Tuesday, October 30, 2012

Special education vs. standards based grading: I think we have a problem

Number one reads and writes at a 3rd-4th grade level. Lately, at age 15, his handwriting has become fairly legible.

We're proud of him. I didn't think he'd learn to read or write at all. it has been a long road with a lot of help from teachers, aides and, yeah, his parents.

Now, as a non-diplomate Setting II student with modifications, he's straining his brain to label mitochondria and endoplasmic reticulum while answering questions about demographic transitions. It's probably not the best use of his time, but he seems to enjoy the work and it's good practice for his reading and writing skills, and even for his very (very) short term IQ 60 verbal memory. We're proud of that too. 'A' work by our standards.

Not by the current standards of his mainstream teachers though. He's getting C- or Fail grades -- despite his IEP. At least one teacher feels this is appropriate since he's "minimally meeting expectations".

Yes, we have a problem.

It's not a new problem. It amazes me how many of his teachers have been unable to read an IEP, and how many seem to lack any low IQ experience. Usually this responds to some education and orientation, but things have been getting worse over the past two years. I think part of the problem is that his school is moving to a recent educational fashion: 'standards based grading'...

Educational Leadership:Expecting Excellence:Seven Reasons for Standards-Based Grading Patricia L. Scriffiny

... standards-based grading, which involves measuring students' proficiency on well-defined course objectives (Tomlinson & McTighe, 2006). Although many districts adopt standards-based grading in addition to traditional grades, standards-based grading can and should replace traditional point-based grades....


An A means the student has completed proficient work on all course objectives and advanced work on some objectives.
A B means the student has completed proficient work on all course objectives.
A C means the student has completed proficient work on the most important objectives, although not on all objectives. The student can continue to the next course.
A D means the student has completed proficient work on at least one-half of the course objectives but is missing some important objectives and is at significant risk of failing the next course in the sequence. The student should repeat the course if it is a prerequisite for another course.
An F means the student has completed proficient work on fewer than one-half of the course objectives and cannot successfully complete the next course in sequence....


Students who struggle can continue to retest and use alternate assessments until they show proficiency, and they are not penalized for needing extended time. I guide students with special needs to modify their work and, if needed, develop different ways of demonstrating that they've met their proficiency goals. Their working styles can be easily accommodated in this system because modified assignments and assessments require no special adjustments in the grade book. The grade book simply shows where they are in meeting the standards, without reference to how they are demonstrating their learning or what modifications needed to be made....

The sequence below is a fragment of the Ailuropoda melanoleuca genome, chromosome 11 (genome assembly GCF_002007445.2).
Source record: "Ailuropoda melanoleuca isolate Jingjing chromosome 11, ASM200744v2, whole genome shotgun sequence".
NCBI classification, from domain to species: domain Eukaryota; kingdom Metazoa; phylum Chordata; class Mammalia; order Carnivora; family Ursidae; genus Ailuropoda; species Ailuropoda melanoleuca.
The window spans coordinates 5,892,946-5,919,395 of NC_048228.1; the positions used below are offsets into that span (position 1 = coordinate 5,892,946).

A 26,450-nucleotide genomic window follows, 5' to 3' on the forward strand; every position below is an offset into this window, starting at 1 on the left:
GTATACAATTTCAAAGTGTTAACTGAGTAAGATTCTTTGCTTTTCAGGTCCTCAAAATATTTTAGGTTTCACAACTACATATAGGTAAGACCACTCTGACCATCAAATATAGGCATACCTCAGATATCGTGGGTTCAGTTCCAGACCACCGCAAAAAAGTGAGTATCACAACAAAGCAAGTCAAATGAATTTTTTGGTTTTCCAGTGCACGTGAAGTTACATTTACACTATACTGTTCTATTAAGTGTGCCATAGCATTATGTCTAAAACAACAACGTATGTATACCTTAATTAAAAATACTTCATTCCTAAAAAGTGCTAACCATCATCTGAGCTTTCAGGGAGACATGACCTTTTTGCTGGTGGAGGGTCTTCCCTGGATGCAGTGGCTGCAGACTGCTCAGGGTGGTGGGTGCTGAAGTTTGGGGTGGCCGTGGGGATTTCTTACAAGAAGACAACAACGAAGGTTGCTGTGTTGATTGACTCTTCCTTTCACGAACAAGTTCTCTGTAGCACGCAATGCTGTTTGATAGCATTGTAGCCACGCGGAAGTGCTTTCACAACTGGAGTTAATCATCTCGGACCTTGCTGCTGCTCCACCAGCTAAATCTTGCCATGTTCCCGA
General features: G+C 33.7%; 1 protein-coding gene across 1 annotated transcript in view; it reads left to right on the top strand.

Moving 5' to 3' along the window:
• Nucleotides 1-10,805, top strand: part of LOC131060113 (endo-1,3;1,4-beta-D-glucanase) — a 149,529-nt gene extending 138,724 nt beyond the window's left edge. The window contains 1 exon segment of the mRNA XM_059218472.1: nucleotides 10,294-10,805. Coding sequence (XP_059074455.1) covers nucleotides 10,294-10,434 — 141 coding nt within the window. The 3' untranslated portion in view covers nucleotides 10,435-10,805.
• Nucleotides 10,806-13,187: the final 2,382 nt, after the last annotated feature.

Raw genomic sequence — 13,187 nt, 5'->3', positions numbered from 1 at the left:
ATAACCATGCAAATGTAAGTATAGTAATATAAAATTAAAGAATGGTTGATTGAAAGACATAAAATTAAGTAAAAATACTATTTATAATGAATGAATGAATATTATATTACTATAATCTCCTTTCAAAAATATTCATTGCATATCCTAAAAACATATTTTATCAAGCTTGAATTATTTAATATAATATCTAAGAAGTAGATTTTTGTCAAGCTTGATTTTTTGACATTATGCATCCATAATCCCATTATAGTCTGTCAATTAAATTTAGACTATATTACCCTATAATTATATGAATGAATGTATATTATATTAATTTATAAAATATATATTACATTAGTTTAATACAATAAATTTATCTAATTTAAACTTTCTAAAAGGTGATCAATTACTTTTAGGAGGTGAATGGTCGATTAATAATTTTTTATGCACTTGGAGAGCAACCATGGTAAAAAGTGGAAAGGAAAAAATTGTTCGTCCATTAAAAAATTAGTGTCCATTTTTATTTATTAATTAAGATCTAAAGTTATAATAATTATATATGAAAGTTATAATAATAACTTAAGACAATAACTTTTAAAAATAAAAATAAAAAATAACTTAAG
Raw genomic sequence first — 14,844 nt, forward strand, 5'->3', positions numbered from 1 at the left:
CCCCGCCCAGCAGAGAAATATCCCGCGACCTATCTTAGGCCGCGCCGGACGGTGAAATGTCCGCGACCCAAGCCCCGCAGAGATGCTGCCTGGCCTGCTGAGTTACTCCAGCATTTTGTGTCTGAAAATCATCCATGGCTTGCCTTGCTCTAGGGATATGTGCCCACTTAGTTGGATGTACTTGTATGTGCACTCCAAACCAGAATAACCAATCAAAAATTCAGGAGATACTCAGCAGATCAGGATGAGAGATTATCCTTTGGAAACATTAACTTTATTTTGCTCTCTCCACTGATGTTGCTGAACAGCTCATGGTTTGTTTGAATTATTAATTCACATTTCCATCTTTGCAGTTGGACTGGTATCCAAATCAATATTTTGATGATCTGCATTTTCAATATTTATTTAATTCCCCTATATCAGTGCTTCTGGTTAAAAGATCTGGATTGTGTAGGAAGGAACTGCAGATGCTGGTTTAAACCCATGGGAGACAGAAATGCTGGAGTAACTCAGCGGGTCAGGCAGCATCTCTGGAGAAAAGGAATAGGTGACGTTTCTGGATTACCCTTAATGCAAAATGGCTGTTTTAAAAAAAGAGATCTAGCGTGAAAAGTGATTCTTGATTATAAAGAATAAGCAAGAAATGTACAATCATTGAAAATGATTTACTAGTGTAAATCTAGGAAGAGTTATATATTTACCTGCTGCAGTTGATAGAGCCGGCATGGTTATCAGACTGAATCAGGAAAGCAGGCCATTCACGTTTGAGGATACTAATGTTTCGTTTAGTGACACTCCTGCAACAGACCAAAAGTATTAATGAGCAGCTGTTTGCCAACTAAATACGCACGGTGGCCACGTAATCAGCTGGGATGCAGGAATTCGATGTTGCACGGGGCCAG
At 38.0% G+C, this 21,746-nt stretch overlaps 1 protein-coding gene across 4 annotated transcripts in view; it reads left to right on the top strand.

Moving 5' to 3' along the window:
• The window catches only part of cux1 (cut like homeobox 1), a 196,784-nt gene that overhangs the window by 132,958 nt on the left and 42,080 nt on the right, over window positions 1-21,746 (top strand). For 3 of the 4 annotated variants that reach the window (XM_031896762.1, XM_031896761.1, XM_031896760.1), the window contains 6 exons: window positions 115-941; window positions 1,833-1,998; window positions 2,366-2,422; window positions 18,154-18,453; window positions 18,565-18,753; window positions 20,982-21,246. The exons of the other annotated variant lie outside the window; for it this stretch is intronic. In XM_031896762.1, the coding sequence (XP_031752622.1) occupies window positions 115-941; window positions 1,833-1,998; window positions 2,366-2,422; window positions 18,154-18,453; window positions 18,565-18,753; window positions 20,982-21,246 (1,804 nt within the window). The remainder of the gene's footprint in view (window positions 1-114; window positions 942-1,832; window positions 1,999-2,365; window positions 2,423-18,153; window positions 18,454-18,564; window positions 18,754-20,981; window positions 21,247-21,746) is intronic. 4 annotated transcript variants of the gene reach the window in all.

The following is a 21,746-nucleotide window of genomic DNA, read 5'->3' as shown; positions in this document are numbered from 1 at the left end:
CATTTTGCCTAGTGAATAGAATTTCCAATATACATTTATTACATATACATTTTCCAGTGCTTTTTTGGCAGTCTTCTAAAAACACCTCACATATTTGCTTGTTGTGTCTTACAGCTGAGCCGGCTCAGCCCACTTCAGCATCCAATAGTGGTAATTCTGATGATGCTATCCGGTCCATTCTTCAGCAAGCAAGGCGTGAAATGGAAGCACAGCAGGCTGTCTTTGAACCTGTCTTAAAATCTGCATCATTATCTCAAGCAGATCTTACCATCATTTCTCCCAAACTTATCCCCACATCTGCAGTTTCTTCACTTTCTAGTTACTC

I wonder what Ms. Scriffiny means by 'meeting the standards'. Does she mean the unadjusted course objectives, or does she mean adjusted standards? Her meaning is unclear, and that is the crux of the question. Other articles I've found on 'standards based grading' suggest that grades for non-diplomate Setting II students are problematic.

This really isn't a complex problem. There are two ways to think about this, and they both lead to the same outcomes.

One approach is to adjust the goals, and then grade on the adjusted goals. This is an excellent approach, though it requires some thought and help to formulate goals and modifications. That can be a problem

There's also a budget approach. Start by asking what purpose grades serve for both mainstream (diplomate) students and corporate executives. They motivate work, they measure teacher or manager quality [1], and they are used to stream students and employees along different paths including promotion, lateral moves (from physics to biology for example), and termination. 

In that context a fixed standard makes sense. But number one is not going to graduate from High School. He is not going to go Michigan State University (his current dream). He is probably not going to have unsubsidized employment. He will probably never live independently. There is no point in streaming him, because he is not in the water. He was beached at birth. For him grades serve only two purposes - they can incent him or they can demoralize him

At the moment, his teachers seem to working on the second mission. Our job is to try to change that, working with both teachers and school leadership. Failing that, our job is to find him a better learning environment.

[1] Alas, both corporations and classrooms are prone to the stack-ranking disease.

See also:

Update: A valued advisor of mine suggests this language be added to the IEP. It says to the teacher, "STOP.... you can't grade the way you normally do."

The case manager may reduce course assignments in number, length, content or weight. Alternative assignments need to be arranged between case manager and teacher.

Grading Modification:

Grading may be based on a student’s personal effort in consideration of the student’s own skills/strengths and disability. Casemanager will help determine appropriate grading. Factors such as attendance, class participation, or other appropriate measures should be used to determine a grade if necessary.
Student should not be graded based on meeting the course requirements set for non-disabled peers. Instead, grading should be based on ...

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